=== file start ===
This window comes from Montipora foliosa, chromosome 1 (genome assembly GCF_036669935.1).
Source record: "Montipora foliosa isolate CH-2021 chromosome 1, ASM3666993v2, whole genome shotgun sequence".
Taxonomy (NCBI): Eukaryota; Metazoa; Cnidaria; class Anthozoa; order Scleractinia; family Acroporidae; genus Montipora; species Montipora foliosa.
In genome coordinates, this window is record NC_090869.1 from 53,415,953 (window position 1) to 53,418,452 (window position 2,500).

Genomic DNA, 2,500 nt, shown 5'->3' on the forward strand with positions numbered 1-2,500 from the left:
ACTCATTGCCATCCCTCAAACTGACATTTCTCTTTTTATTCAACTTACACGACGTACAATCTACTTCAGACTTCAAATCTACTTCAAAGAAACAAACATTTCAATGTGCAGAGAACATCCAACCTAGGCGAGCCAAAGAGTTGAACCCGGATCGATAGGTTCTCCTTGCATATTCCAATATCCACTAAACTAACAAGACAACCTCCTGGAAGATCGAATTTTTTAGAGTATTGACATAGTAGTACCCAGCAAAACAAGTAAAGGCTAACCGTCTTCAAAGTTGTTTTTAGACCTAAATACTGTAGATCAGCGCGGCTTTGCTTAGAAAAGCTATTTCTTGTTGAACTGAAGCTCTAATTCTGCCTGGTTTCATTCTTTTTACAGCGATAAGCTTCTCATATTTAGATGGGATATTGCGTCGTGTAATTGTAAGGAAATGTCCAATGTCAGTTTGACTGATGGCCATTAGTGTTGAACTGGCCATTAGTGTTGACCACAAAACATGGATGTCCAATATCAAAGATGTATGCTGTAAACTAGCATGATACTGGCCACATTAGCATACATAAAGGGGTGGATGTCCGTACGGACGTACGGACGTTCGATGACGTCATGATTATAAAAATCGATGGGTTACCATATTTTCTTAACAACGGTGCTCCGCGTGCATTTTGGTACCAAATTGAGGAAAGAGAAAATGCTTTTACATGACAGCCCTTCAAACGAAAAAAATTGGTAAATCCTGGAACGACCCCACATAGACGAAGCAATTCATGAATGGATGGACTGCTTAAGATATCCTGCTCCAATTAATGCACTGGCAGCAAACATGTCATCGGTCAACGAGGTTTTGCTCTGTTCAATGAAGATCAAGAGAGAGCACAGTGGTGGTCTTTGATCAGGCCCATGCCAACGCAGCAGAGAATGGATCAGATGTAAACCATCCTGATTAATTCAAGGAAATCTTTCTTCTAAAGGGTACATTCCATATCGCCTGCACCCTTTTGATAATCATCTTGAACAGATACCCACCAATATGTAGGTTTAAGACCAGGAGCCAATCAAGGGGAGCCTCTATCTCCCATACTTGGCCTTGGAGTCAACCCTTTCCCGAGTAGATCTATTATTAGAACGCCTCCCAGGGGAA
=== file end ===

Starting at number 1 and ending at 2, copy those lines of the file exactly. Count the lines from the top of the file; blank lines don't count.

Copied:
This window comes from Montipora foliosa, chromosome 1 (genome assembly GCF_036669935.1).
Source record: "Montipora foliosa isolate CH-2021 chromosome 1, ASM3666993v2, whole genome shotgun sequence".